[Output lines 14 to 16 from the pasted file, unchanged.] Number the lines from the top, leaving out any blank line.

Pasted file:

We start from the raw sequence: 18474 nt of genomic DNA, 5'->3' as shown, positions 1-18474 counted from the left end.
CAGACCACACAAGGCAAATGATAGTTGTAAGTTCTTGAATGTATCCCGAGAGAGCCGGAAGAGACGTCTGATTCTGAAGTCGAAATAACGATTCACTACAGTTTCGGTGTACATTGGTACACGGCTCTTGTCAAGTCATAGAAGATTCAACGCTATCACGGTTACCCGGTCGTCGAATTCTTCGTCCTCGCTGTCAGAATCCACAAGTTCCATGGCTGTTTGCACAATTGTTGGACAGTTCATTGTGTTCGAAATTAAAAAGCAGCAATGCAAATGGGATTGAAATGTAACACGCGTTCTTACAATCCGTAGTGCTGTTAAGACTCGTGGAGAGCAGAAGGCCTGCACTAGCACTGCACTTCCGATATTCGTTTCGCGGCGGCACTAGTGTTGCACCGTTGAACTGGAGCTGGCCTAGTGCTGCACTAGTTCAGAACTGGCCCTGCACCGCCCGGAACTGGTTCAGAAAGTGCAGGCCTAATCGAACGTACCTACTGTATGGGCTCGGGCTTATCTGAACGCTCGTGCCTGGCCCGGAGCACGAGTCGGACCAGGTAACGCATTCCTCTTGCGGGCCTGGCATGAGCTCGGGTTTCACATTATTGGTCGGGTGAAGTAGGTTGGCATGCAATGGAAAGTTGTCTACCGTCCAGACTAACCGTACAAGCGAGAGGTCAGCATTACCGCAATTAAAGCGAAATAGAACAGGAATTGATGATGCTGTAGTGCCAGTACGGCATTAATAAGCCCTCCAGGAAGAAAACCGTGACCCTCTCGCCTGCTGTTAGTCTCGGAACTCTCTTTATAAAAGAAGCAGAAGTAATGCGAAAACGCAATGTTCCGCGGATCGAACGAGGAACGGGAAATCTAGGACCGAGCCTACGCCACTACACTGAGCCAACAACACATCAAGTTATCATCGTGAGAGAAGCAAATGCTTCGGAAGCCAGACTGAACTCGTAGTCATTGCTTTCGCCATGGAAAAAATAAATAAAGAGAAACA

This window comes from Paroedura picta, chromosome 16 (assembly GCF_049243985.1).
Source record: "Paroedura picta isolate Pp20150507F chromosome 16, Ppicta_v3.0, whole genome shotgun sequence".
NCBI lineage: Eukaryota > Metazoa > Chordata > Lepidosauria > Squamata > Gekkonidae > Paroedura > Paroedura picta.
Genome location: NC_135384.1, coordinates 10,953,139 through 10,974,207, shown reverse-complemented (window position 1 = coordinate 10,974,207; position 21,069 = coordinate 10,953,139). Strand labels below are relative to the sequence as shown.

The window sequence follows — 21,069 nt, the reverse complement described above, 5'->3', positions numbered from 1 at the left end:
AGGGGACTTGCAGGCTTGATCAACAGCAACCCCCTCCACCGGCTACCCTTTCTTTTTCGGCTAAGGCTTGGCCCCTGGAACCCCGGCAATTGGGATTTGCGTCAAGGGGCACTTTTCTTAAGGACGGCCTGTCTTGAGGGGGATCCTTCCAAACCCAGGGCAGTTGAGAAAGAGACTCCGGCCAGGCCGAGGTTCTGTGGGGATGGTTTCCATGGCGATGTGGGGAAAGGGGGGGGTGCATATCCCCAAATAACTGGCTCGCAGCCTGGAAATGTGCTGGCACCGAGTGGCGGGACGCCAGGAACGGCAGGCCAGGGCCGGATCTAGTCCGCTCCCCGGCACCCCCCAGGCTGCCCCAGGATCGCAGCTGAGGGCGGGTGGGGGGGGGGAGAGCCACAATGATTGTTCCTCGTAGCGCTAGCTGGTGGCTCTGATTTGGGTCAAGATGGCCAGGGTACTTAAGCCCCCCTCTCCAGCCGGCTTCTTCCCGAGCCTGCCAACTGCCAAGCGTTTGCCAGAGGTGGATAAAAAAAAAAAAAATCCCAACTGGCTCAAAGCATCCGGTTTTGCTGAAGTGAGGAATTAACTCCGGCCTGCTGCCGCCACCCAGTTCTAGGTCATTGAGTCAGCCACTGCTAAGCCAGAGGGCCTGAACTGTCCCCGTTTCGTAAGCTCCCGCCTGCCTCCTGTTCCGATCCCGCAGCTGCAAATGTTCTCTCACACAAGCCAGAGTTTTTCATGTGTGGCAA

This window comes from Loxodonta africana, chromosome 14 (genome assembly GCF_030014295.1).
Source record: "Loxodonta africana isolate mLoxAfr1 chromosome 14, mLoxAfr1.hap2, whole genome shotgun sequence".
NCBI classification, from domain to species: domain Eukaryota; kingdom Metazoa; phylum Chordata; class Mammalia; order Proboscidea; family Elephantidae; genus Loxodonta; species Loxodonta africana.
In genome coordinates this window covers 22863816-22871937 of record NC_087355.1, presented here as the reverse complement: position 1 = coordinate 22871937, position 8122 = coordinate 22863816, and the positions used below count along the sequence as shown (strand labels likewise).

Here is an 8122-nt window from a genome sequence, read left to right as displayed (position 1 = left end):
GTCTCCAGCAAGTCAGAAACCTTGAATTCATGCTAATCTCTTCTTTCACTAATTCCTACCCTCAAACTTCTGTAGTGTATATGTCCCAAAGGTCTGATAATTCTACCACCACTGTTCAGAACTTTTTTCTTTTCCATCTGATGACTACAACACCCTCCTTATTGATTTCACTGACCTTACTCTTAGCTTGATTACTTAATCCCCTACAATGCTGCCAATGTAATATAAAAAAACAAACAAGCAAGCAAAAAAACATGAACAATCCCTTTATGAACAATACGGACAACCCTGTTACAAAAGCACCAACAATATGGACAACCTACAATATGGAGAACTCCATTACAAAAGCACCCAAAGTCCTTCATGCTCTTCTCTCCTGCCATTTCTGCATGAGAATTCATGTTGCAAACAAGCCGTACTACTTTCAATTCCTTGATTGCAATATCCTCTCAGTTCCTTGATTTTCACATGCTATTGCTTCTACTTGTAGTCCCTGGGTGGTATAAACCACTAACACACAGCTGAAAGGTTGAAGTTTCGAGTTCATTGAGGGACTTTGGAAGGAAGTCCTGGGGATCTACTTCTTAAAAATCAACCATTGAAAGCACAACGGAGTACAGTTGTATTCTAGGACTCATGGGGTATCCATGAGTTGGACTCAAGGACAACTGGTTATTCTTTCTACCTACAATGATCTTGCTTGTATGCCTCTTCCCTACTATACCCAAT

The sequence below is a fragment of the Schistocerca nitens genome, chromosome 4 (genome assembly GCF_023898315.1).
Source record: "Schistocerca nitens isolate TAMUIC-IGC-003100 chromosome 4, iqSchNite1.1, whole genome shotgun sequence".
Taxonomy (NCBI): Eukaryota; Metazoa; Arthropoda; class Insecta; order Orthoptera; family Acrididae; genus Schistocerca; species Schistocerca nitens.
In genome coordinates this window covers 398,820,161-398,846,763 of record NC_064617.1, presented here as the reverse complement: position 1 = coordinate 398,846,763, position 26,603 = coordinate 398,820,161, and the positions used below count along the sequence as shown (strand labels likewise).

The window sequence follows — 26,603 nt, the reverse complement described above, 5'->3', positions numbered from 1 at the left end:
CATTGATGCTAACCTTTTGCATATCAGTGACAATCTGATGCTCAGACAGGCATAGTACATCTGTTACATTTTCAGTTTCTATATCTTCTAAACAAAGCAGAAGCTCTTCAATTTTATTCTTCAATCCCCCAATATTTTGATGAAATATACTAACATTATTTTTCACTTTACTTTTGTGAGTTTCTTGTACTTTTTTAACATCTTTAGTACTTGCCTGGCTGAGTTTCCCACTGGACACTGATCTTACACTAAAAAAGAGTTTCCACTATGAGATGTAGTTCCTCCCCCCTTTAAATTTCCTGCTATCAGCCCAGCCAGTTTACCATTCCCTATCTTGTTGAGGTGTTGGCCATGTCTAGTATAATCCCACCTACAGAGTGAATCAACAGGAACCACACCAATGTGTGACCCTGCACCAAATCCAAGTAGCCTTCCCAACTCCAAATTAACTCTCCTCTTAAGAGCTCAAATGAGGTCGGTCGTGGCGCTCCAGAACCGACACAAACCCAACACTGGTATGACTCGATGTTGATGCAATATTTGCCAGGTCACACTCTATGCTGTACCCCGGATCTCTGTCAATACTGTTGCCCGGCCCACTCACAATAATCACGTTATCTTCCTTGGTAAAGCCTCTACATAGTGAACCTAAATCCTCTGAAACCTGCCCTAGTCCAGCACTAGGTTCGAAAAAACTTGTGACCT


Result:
GTCTCCAGCAAGTCAGAAACCTTGAATTCATGCTAATCTCTTCTTTCACTAATTCCTACCCTCAAACTTCTGTAGTGTATATGTCCCAAAGGTCTGATAATTCTACCACCACTGTTCAGAACTTTTTTCTTTTCCATCTGATGACTACAACACCCTCCTTATTGATTTCACTGACCTTACTCTTAGCTTGATTACTTAATCCCCTACAATGCTGCCAATGTAATATAAAAAAACAAACAAGCAAGCAAAAAAACATGAACAATCCCTTTATGAACAATACGGACAACCCTGTTACAAAAGCACCAACAATATGGACAACCTACAATATGGAGAACTCCATTACAAAAGCACCCAAAGTCCTTCATGCTCTTCTCTCCTGCCATTTCTGCATGAGAATTCATGTTGCAAACAAGCCGTACTACTTTCAATTCCTTGATTGCAATATCCTCTCAGTTCCTTGATTTTCACATGCTATTGCTTCTACTTGTAGTCCCTGGGTGGTATAAACCACTAACACACAGCTGAAAGGTTGAAGTTTCGAGTTCATTGAGGGACTTTGGAAGGAAGTCCTGGGGATCTACTTCTTAAAAATCAACCATTGAAAGCACAACGGAGTACAGTTGTATTCTAGGACTCATGGGGTATCCATGAGTTGGACTCAAGGACAACTGGTTATTCTTTCTACCTACAATGATCTTGCTTGTATGCCTCTTCCCTACTATACCCAAT

The sequence below is a fragment of the Schistocerca nitens genome, chromosome 4 (genome assembly GCF_023898315.1).
Source record: "Schistocerca nitens isolate TAMUIC-IGC-003100 chromosome 4, iqSchNite1.1, whole genome shotgun sequence".